If this happened between two companies or two individuals the law would intervene and prevent such an injustice, but as its the government vs the workforce who make them so rich and powerful they can just steal money from wherever they like.

I think point 6 is not required. Not only is it not factual but it almost bad mouths our armed forces of which I was a member for many years. They do a lot more than "kill people" and they have saved MANY more lives than that of the fire service.
They too are having their pensions destroyed by the government although not in the same abhorrent manner. Both parties are evolved in the same struggle against a common enemy that is trying to empty the pockets of the workers to fill the pockets of liars who "run" this country.

One thing that is used in the armed forces (and it's just bloody common sense) is a scale of fitness which moves with age. It is a FACT that fitness declines with age and so demanding someone keep the same fitness level from age 18 to age 60 is massively unrealistic. In the armed forces the level you are required to achieve in your annual fittness test is gradually lowered as you age, WHY could this not be introduced into the fireservice? The answer is because they WANT you to fail because they can STEAL even more away from you.

Noah Fence
Dec 12 2014 11:19
Quote:
I think point 6 is not required. Not only is it not factual but it almost bad mouths our armed forces of which I was a member for many years. They do a lot more than "kill people" and they have saved MANY more lives than that of the fire service.

Markus, are you for real?!!! Besides the hundreds of thousands of lives directly taken by armed forces over the years, as the strong arm of capital the military is complicit in ruining and ending the lives of millions worldwide. If you entered the forces without the knowledge of what their true role is then fair enough, but don't try to justify with arguments such as this.

Markus
Dec 12 2014 11:59

Webby, the firefighters need all the support they can get and putting the label of killers on our Armed Forces, who are widely supported by the majority of the public, will only lessen that support.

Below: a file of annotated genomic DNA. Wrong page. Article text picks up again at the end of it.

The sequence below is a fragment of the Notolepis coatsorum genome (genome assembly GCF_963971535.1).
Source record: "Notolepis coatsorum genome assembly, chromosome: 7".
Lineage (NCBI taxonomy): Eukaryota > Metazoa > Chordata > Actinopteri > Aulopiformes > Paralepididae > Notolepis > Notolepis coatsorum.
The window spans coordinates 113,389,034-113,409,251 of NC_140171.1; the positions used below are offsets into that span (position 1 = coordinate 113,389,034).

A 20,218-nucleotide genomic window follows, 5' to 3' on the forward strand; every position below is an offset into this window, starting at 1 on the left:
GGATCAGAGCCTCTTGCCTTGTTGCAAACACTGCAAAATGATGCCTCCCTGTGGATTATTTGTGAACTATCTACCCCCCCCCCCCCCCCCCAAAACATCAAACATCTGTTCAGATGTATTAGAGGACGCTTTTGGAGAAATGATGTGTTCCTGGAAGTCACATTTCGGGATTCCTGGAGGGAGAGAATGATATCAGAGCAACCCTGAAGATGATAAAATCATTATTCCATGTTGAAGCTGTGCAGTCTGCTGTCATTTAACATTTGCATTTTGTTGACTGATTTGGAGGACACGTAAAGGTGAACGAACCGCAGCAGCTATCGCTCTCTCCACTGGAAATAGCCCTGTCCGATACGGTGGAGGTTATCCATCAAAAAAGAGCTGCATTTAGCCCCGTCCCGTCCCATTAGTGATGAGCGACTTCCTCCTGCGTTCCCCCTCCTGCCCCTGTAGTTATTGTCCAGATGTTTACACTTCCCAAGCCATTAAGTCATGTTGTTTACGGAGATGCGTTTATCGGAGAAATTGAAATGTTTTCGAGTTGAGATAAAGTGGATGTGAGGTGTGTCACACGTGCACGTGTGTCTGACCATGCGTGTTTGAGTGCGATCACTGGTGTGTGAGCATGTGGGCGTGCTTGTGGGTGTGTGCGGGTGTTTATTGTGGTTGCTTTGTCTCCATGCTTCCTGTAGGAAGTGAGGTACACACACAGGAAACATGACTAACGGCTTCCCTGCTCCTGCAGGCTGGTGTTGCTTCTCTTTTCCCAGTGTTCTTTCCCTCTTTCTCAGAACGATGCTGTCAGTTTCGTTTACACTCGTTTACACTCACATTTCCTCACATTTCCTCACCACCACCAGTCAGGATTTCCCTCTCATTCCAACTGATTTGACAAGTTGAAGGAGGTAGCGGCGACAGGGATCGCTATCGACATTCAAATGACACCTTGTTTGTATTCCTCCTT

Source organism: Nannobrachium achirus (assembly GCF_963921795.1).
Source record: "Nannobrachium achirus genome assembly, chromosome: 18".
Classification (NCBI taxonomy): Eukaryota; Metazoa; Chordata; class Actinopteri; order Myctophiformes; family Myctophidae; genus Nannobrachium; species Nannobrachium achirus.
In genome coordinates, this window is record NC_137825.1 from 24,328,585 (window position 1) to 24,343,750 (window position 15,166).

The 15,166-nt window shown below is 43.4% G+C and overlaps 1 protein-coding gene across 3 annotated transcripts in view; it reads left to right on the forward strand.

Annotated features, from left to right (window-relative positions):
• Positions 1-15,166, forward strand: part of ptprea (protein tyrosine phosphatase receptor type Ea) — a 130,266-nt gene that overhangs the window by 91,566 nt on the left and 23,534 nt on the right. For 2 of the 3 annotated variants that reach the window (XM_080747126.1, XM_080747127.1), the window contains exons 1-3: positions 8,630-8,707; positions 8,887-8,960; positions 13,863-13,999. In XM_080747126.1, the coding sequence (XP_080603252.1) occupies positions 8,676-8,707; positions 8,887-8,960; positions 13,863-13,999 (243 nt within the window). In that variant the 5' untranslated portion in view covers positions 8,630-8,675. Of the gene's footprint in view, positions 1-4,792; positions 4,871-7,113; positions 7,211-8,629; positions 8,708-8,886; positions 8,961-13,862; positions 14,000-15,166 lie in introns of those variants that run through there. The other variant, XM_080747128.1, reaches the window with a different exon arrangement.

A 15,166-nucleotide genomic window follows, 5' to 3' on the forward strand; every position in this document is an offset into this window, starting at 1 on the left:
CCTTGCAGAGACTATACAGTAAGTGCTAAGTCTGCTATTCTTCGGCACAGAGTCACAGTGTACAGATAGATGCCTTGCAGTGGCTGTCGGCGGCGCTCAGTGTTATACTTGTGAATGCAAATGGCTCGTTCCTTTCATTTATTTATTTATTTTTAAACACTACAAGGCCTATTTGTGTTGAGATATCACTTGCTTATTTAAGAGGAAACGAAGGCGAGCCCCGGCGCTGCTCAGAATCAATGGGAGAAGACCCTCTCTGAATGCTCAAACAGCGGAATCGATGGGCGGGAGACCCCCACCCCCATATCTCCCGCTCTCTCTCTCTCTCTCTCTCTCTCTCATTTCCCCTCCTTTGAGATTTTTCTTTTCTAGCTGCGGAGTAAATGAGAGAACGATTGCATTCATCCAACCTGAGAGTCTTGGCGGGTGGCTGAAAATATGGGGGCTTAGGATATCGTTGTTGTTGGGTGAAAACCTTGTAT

I am not trying to "justify" anything.
I entered the forces as I believed (and still do) that I would be working towards a greater good in this world and that I could help people. I did just that, I never killed anyone and helped remove young girls to safety who were sentenced to death for attending school. This is my experience and what I have to go on. When members of my family died taking the war to the Nazis they did so for the greater good and to end the suffering of the innocent. Again this is my past that has moulded my beliefs and my values.
If you detest the armed forces and what they do I can see your point of view and respect it but will never share it. I would never say your beliefs are wrong so please don't insult me by suggesting that mine are.
However, this is not what this article is about, it is about "10 reasons to support the firefighters strikes" and I feel that more support would be given if there were only 9 reasons.

Caiman del Barrio
Dec 12 2014 12:02
Markus wrote:
The job is dangerous, arduous and requires shift work 365 days a year which sees firefighters working through all the holidays (such as xmas) that others can enjoy with their families. One of the main reasons people chose this difficult job over one that has far better career aspects, annual pay rises and less risk is that they could retire early with a good pension. Now this light at the end of the tunnel has been removed.

Good point; this attack on firefighters' conditions really does fly in the face of the typical pro-capitalist trope of how a 'meritocratic' payscale is necessary to ensure people do the most difficult/least rewarding jobs.

Noah Fence
Dec 12 2014 12:20

Markus, I did not intend to insult you and you should not feel insulted. If you think I am wrong that's fine. Disagreement is not insulting or disrespectful.